A Girl, a Gun and an iPhone: All You Need to Make a Movie

Goddard vs. Chaplin Summer movie season is upon us. Well, it’s technically been here since May because, like climate change, Hollywood can adjust the seasons seemingly at will. At your local cinemas, iron-clad playboys flex computer-enhanced muscles whilst spaceships go where no man has gone before – again. It’s a dizzying display of predictable imagineering, so pixel-perfect that it’s hard to remember that cinema used to be a simpler affair.

To provide context for how relatively new movie making is, relative to the other arts, and how far it’s come, consider that there are turtles in the Galapagos older than the entire history of cinema. It’s difficult to imagine that movies were once little more than a point-and-shoot deal. According to two innovators in the medium, the basic requirements once were as follows:

A) “All I need to make a comedy is a park, a policeman, and a pretty girl.” – Charlie Chaplin

B) “All you need to make a movie is a girl and a gun.” – Jean-Luc Goddard

For convenience’s sake, we might equate “comedy” and “movie,” and likewise reduce the essence of the policeman (authority, force, death) to the gun. So, with some rhetorical contortions, Chaplin and Goddard, we might say, agree on the essentials of cinematic storytelling. What about the park, you ask? The one featured in Chaplin’s 1915 one-reeler, “In the Park,” is somewhere in San Francisco and has likely continued this tradition of tramps, cops and pretty girls the past 100 years, though the cameras are now used for surveillance and the pretty girls are professionals. And sometimes dudes.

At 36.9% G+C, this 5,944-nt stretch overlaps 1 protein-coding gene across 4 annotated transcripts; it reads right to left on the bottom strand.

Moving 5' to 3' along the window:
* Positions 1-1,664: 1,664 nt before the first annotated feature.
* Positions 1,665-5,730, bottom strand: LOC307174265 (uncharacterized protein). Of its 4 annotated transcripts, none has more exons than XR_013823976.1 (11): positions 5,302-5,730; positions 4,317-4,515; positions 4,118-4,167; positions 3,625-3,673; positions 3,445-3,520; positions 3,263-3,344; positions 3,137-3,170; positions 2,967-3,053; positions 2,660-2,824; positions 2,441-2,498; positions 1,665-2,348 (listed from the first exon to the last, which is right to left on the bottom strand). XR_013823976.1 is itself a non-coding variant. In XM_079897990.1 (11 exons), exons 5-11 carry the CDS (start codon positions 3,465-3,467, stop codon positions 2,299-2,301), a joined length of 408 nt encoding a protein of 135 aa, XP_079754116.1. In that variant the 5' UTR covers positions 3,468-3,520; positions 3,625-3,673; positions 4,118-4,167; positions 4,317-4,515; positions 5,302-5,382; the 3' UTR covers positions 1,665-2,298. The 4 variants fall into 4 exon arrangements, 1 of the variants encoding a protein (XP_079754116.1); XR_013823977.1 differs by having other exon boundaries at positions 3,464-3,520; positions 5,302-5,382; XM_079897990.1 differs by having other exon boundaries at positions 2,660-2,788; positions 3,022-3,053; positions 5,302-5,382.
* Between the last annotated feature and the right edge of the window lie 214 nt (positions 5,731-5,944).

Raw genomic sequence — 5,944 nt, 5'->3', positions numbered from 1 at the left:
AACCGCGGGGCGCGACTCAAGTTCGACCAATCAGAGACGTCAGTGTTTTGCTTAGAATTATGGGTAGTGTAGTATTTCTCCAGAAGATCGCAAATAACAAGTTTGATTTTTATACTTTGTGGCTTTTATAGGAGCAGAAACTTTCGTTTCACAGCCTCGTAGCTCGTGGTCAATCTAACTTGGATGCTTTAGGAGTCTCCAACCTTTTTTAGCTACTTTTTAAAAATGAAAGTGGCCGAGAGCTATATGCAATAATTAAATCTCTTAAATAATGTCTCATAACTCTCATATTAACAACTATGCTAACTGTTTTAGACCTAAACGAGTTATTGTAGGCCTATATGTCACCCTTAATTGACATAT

In the above model, it seems the only constant in cinema is the girl. With her, three elementary aspects of storytelling reveal themselves: There is an object of desire, some sort of threat and someone in the middle of both. The person in the middle is our hero. Or, as screenwriters are apt to say whilst penning Act II, “the person in the hero is our middle.” Actually, no screenwriter has ever said that, but they should because it’s both true and just clever-sounding enough to buy one time to sneak out of the room.

But, you say, this might be all one needs for a story, but a movie requires moving pictures to tell that story. This entails at least a modicum of technology like, say, a camera, though as the following filmmaker quotes suggest, that camera needn’t be Chaplin’s hand-cranked Bell & Howell 2709 or Goddard’s Eclair Cameflex:

C) “The great hope is that ... Some little fat girl in Ohio is going to make a beautiful movie with her father’s camcorder ...” – Francis Ford Coppola

D) “Film will only become art when the materials are as inexpensive as pencil and paper.” – Jean Cocteau

Cameras have yet to become as cheap as pencil and paper (unless we’re talking about “The Graf von Faber-Castell Perfect Pencil,” available for a tidy $12,800) but with the right service plan subsidizing your purchase, you can pocket an iPhone for about a hundred bucks.

And I’ll bet you that hundo that the fat girl in Ohio would probably prefer her dad’s iPhone 5 that shoots 1080p HD video than ye olde camcorder.

Now, all you need is a pretty girl/guy, a gun/policeman, perhaps a park, a handful of other cliches (like a skin-tight super-suit) and a mega-computer to retrofit your crappy iPhone footage with CGI. There are theoretically three months left in summer (that is, unless the God of Weather gets angry and throws another tempest-tantrum), so you might be able to get your flick in under the wire and enjoy a summer release. Somewhere, an ancient tortoise is shaking its head.

Via SonomaNews